Missed operation
Missed operation!!!

  • While loop

    count = 0;

    while (count < n )

    {

    localSum = dataArray[count] + 2 * localSum;

    count++;

    }

  • The number of operations is 6*n + 1

  • The test in the while is executed one additional time at the end of the loop

  • The number of operations is 6*n + 2


Example counting operations 22
Example: counting operations(2)

  • While loop

    count = 0;

    while (count < n )

    {

    localSum = dataArray[count] + 2 * localSum;

    count++;

    }

  • Total operations each time through loop is 6

  • The initialization of count takes one operation before the loop begins executing

  • The loop is executed n times

  • The number of operations is 6*n + 1


Example counting operations 12
Example: counting operations(1)

  • Nested Loops

    for( k=0; k<n; k++)

    {

    for( j=0; j<n; j++)

    {

    matOut[k] = matIn1[k] * matIn2[j] + matin1[j] * matin2[k];

    }

    }

  • The number of rows and columns determine the number of operations.

    • A count of the number of operations will be a function of n

    • The inner loop contains 9 operations so the number of operations inside the inner loop will be 9*n

    • In order the operations are [ ], =, [ ], *, [ ], +, [ ], * [ ]


Example counting operations 23
Example: counting operations(2)

  • Nested loops

    for( k=0; k<n; k++)

    {

    for( j=0; j<n; j++)

    {

    matOut[k] = matIn1[k] * matIn2[j] + matin1[j] * matin2[k];

    }

    }

  • The number of rows and columns determine the number of operations.

    • Each time the inner for statement is executed 2 more operations occur (<, ++), so each time through the inner loop takes 11*n operations

    • Before starting through the inner loop the initialization j=0 takes place, one more operation

    • Therefore, each time through the body of the outer loop 11*n+1 operations


Example counting operations 3
Example: counting operations(3)

  • Nested loops

    for( k=0; k<n; k++)

    {

    for( j=0; j<n; j++)

    {

    matOut[k] = matIn1[k] * matIn2[j] + matin1[j] * matin2[k];

    }

    }

  • The number of rows and columns determine the number of operations.

    • Each time the outer for statement is executed 2 more operations occur (<, ++), so each time through the outer loop takes 3 +11*n operations or a total of (3 + 11*n) * n operations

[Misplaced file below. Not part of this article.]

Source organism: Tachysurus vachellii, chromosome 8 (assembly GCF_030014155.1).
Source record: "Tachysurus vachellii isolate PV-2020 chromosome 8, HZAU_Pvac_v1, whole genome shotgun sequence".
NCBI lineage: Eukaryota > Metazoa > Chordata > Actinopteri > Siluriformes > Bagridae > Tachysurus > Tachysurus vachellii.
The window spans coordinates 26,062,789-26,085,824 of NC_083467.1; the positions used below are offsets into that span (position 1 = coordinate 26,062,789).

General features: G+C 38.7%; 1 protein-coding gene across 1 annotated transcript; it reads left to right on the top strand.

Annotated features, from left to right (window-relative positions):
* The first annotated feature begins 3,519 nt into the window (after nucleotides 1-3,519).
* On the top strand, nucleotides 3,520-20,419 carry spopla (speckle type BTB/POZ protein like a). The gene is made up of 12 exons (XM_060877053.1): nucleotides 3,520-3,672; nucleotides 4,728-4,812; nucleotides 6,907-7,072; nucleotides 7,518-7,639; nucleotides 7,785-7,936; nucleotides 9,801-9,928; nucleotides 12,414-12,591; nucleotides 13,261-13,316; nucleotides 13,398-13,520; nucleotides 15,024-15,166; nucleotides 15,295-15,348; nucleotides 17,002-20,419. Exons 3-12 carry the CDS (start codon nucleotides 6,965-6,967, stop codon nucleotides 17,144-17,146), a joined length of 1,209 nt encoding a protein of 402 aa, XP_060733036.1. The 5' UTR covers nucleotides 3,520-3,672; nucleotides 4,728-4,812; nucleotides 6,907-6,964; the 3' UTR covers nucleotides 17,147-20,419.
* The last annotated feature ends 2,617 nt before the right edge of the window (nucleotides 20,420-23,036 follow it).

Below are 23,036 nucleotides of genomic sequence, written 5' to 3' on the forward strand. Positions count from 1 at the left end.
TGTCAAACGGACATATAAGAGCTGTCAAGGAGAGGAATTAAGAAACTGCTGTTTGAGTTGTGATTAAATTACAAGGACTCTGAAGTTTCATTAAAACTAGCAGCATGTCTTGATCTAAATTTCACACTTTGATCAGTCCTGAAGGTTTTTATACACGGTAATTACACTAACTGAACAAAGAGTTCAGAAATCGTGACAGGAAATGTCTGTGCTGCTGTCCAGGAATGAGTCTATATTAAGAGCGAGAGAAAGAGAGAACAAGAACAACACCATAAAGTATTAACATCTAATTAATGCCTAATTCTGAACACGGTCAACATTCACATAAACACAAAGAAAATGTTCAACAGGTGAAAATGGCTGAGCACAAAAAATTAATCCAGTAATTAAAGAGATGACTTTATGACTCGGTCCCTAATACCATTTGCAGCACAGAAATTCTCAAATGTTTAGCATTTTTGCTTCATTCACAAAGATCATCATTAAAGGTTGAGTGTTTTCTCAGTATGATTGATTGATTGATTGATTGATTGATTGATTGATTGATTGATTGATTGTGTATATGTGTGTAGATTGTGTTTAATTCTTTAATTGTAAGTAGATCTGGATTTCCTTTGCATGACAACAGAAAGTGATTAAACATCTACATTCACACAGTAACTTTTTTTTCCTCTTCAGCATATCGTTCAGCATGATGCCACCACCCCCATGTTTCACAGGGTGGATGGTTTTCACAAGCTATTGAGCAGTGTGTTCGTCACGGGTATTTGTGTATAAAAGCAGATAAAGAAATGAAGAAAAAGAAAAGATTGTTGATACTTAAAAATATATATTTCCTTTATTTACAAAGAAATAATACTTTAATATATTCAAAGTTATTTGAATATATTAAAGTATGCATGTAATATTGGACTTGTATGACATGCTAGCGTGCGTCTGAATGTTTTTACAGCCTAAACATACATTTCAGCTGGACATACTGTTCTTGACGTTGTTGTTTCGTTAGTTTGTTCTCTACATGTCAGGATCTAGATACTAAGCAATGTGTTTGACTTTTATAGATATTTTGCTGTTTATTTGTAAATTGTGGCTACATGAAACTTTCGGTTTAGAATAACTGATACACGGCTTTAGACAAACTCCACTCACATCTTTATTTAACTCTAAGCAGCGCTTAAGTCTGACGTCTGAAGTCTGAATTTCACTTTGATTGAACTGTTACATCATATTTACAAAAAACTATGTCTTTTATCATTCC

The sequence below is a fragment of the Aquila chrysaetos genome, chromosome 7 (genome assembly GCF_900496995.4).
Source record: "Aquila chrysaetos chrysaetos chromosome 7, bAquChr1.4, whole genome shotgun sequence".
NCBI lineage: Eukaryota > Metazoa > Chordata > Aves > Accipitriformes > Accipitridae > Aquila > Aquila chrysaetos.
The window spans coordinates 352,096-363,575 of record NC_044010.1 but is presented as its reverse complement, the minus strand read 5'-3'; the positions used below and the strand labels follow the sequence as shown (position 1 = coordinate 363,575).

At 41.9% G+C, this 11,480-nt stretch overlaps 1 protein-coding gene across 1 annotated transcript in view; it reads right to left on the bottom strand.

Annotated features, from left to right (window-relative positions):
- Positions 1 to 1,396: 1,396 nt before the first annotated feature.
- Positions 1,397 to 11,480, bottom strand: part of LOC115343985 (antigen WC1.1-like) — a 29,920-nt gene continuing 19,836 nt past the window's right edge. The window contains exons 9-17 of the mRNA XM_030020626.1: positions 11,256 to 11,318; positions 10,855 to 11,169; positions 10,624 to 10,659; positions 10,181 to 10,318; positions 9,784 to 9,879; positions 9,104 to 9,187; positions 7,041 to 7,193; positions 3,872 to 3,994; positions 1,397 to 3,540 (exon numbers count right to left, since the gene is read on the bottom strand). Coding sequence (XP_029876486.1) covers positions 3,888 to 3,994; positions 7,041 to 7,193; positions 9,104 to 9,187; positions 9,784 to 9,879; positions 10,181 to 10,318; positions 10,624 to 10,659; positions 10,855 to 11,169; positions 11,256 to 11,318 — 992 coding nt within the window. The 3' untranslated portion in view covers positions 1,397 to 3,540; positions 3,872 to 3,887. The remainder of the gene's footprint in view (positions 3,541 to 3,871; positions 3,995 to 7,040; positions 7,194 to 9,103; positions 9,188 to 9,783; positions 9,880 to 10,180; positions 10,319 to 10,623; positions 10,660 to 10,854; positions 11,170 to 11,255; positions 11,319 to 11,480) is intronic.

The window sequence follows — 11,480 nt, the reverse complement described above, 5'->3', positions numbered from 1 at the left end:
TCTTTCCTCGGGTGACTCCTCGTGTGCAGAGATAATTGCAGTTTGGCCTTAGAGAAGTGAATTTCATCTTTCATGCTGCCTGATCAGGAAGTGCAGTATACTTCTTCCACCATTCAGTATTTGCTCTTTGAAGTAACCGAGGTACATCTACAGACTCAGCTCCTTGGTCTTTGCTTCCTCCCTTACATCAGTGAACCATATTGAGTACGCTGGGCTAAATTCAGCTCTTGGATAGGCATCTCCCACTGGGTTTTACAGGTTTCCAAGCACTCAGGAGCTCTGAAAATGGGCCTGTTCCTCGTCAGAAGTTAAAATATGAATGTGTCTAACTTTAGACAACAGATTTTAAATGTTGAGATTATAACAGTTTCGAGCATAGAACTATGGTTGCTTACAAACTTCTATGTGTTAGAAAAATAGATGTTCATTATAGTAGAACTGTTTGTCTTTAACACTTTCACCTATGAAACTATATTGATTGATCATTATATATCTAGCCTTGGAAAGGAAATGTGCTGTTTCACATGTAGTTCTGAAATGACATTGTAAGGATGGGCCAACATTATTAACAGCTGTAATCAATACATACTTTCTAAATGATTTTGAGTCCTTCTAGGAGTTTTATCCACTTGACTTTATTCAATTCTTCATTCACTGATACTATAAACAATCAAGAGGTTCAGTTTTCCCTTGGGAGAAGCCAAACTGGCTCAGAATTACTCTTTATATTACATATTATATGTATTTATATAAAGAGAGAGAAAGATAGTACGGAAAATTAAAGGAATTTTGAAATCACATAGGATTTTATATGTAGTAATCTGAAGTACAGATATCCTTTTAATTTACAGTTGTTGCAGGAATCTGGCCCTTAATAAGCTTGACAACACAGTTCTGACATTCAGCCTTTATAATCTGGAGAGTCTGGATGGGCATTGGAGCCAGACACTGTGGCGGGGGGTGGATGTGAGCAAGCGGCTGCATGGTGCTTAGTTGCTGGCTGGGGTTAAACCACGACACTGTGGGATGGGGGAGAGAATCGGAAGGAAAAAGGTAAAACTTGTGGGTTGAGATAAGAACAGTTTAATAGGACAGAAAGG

• Before starting through the inner loop the initialization j=0 takes place, one more operation

    • Total number of operation 1+(3 + 11*n) * n = 1+3n+11n2


With missed operations
With missed operations!!

  • Nested loops

    for( k=0; k<n; k++)

    {

    for( j=0; j<n; j++)

    {

    matOut[k] = matIn1[k] * matIn2[j] + matin1[j] * matin2[k];

    }

    }

  • The number of rows and columns determine the number of operations.

    • Each time the outer for statement is executed 3 more operations occur (<, ++, and one more test in inner loop), so each time through the outer loop takes 4 +11*n operations or a total of (4 + 11*n) * n operations

    • Before starting through the inner loop the initialization j=0 takes place, one more operation, and one additional test occurs

    • Total number of operation 2+(4 + 11*n) * n = 2+4n+11n2


Big o
Big O

  • Estimate the order of the number of calculations needed

    • Order is the largest power of n in the estimated upper limit of the number of operations

  • For most n (amount of data) it is generally true that an order n algorithm is significantly faster than an order n+1 algorithm

  • An algorithm with order n operations is said to run in linear time

  • An algorithm with order n2 operations is said to run in quadratic time


Estimate of how fast
Estimate of how fast

  • Looking for a ‘good’ upper limit

  • Just consider the Order.

    • The order is the largest power of n

  • First example: 9 operations

    • O(9) = 0 Order 0 (not a function of n)

  • Second example: 6*n +1 operations

    • O(6*n +1) = n Order 1 (largest power of n is 1)

  • Third example: 1+3n+11n2

    • O(1+3n+11n2) = n2 Order 2 (largest power of n is 2)


Measuring how fast1
Measuring ‘how fast’

  • How good are our estimates

  • The estimates we have made are worst case estimates.

    • In some cases algorithms will finish much faster if input data has particular properties

    • Be careful the measurement is only as good as the assumptions

  • We can directly measure ‘how fast’ for particular types of data sets of particular sizes

    • You are doing this is your lab

    • This is still a way to approximate performance in a general case on a wider variety of sizes

    • Measure for some sizes

    • Fit results with a curve, then predict using the curve what the performance would be expected to be